# Two-body problem

A problem dealing with the motion of two material points $ P _ {1} $
and $ P _ {2} $
with masses $ m _ {1} $
and $ m _ {2} $,
respectively, moving in three-dimensional Euclidean space $ E ^ {3} $
when acted upon by the mutual Newton attracting forces. The problem is a special case of the $ n $-body problem, which may be described by a system of ordinary differential equations of order $ 6n $,
and has 10 independent integrals: 6 of motion of the centre of inertia, 3 of law of areas (equivalently, conservation of angular momentum) and 1 of energy conservation [1]. The two-body problem also has three Laplace integrals (one of which is independent of the preceding ones) and is completely integrable [2].

The integration of the two-body problem is more conveniently effected in a special system of coordinates, in which these integrals are employed. If the origin of the Cartesian coordinates $ x , y , z $ is placed at the centre of mass $ ( m _ {1} \vec{r} {} _ {1} + m _ {2} \vec{r} {} _ {2} ) / ( m _ {1} + m _ {2} ) $ and the axis $ z $ is directed along the relative angular momentum vector, then the motion of the relative position vector $ \vec{r} {} _ {1} - \vec{r} {} _ {2} = ( x, y, z) $ takes place in the plane $ z = 0 $ and satisfies the system

$$ \tag{1 } \mu \ddot{x} = - f x r ^ {- 3} ,\ \mu \ddot{y} = - f y r ^ {- 3} , $$

where $ r = \sqrt {x ^ {2} + y ^ {2} } $, $ \mu = m _ {1} m _ {2} /( m _ {1} + m _ {2} ) $ is the reduced mass and $ f $ is the gravitational constant. The system (1) has four integrals:

$$ x \dot{y} - y \dot{x} = c \ \textrm{ (law of areas), } $$

$$ \frac{1}{2} \mu ( {\dot{x} } {} ^ {2} + {\dot{y} } {} ^ {2} ) - f r ^ {- 1} = h \textrm{ (energy) } , $$

$$ \mu ^ {2} c \dot{y} - \mu f x r ^ {- 1} = \lambda _ {1} \ \textrm{ and } \ \ \mu ^ {2} c \dot{x} + \mu f y r ^ {- 1} = - \lambda _ {2} \ \textrm{ (Laplace) }, $$

which are interconnected by the relation

$$ \lambda _ {1} ^ {2} + \lambda _ {2} ^ {2} = \ 2 \mu ^ {3} h c ^ {2} + \mu ^ {2} f ^ { 2 } . $$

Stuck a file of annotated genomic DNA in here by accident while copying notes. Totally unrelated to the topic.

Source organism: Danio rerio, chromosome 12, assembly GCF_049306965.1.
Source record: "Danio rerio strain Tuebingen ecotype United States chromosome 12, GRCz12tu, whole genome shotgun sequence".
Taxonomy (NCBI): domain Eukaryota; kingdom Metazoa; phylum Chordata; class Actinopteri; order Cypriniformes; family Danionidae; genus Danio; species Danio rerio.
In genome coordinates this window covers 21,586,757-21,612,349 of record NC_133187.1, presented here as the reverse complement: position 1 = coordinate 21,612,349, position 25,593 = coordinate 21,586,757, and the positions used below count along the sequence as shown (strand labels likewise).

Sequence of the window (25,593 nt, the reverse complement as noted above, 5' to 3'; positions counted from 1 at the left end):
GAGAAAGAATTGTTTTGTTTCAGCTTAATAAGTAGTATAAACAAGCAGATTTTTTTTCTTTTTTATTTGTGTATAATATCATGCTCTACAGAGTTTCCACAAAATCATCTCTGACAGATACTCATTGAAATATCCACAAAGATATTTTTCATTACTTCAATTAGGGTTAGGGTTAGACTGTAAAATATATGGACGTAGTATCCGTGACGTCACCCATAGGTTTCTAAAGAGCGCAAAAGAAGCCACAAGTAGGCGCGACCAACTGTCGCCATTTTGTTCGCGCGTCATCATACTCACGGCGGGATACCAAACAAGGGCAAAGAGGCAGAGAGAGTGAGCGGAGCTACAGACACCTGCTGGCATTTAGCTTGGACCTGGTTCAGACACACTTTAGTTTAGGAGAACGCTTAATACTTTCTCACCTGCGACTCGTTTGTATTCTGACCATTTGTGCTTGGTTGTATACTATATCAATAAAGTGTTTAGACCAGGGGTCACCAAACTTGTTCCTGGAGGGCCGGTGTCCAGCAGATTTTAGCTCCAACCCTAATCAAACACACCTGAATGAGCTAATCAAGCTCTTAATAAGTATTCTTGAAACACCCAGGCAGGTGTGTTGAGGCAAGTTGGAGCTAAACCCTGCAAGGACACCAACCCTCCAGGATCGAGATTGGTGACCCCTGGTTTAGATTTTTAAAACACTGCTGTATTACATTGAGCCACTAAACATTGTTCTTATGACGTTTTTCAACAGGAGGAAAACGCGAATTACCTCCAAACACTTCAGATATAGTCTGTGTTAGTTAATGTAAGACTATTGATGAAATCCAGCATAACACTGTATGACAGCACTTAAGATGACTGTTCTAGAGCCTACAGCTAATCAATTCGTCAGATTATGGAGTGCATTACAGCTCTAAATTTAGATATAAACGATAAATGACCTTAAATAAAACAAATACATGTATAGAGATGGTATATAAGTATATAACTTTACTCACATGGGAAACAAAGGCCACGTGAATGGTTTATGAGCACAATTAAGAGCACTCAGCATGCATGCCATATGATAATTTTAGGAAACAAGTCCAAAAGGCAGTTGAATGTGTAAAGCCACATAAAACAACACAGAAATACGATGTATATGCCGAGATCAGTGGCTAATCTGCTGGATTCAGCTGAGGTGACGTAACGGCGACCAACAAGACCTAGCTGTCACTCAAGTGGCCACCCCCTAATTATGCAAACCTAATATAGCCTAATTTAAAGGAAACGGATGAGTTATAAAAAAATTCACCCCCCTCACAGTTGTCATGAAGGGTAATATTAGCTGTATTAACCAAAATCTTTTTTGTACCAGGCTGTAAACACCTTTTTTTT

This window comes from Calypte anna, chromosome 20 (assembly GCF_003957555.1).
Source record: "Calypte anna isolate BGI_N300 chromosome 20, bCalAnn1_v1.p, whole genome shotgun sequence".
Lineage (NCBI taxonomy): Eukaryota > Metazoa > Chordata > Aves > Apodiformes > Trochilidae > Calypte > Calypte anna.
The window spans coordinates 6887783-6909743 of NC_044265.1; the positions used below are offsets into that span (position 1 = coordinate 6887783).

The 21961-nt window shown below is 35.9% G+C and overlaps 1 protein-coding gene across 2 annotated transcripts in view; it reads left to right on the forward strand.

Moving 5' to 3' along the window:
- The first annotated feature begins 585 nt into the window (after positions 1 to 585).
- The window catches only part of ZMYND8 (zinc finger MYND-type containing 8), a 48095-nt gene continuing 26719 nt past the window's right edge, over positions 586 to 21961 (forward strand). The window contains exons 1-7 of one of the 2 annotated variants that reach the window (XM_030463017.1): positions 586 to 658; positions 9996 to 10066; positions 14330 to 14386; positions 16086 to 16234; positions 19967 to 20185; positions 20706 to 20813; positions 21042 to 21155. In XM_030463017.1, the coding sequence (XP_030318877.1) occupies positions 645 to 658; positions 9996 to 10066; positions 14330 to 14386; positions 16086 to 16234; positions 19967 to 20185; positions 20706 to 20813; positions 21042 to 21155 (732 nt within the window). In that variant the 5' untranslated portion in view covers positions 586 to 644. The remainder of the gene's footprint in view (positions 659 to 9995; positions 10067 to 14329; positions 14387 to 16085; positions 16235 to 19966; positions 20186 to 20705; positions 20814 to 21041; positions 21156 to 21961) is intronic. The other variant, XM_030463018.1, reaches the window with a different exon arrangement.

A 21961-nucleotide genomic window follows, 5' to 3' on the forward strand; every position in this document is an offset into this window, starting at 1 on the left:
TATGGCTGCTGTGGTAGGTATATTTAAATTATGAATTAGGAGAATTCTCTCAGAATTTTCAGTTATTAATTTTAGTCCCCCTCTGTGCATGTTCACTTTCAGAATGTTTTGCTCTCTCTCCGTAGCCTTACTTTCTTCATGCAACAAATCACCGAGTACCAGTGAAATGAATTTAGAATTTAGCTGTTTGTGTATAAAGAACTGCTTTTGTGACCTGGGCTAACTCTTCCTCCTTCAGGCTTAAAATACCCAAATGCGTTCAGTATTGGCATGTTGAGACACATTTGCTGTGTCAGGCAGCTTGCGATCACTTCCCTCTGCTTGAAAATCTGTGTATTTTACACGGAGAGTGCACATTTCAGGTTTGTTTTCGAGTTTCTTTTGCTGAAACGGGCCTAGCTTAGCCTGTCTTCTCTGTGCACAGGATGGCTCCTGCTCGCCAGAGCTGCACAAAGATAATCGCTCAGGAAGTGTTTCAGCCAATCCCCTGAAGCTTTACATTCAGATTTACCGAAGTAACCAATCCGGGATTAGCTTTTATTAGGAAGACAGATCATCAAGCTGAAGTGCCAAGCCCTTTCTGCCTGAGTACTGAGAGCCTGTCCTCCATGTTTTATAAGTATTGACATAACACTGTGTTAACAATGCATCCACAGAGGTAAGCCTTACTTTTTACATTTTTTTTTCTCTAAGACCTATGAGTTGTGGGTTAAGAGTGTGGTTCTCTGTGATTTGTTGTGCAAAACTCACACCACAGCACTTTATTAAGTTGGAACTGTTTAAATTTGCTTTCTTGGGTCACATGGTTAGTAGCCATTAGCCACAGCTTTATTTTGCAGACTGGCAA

Here

$$ \tag{2 } c ^ {2} = \lambda _ {1} x + \lambda _ {2} y + \mu r , $$

i.e. the orbits of the relative position vector are conical sections with parameter $ p = c ^ {2} / \mu $, major semi-axis $ a = - \mu / ( 2h) $, eccentricity $ e = \mu ^ {- 1} \sqrt {1 + 2hc ^ {2} } $, longitude of pericentre $ \omega $ ( $ \lambda _ {1} = \mu e \cos \omega $, $ \lambda _ {2} = \mu e \sin \omega $), and with focus at the coordinate origin. The location of the relative positive vector on the orbit is determined by the true anomaly $ v $, counted from the direction towards the pericentre; (2) then implies that $ r = p / ( 1 + e \cos v ) $. If $ c \neq 0 $, three types of orbits are possible:

I) If $ h < 0 $, they are ellipses.

II) If $ h > 0 $, they are hyperbolas.

III) If $ h = 0 $, they are parabolas.

If $ c = 0 $, the motion is rectilinear. The two-body problem describes an unperturbed Kepler motion of a planet with respect to the Sun or of a satellite with respect to a planet, etc.

#### References

[1] | C.L. Siegel, "Vorlesungen über Himmelmechanik" , Springer (1956) |

[2] | V.K. Abalakin, et al., "Handbook of celestial mechanics and astrodynamics" , Moscow (1971) (In Russian) |

[a1] | H. Poincaré, "Les méthodes nouvelles de la mécanique céleste" , 1–3 , Gauthier-Villars (1899) |

[a2] | C.L. Siegel, J. Moser, "Lectures on celestial mechanics" , Springer (1971) |

[a3] | V.I. Arnol'd, "Mathematical methods of classical mechanics" , Springer (1978) (Translated from Russian) |

[a4] | R. Abraham, J.E. Marsden, "Foundations of mechanics" , Benjamin (1978) |

**How to Cite This Entry:**

Two-body problem.

*Encyclopedia of Mathematics.*URL: http://encyclopediaofmath.org/index.php?title=Two-body_problem&oldid=54207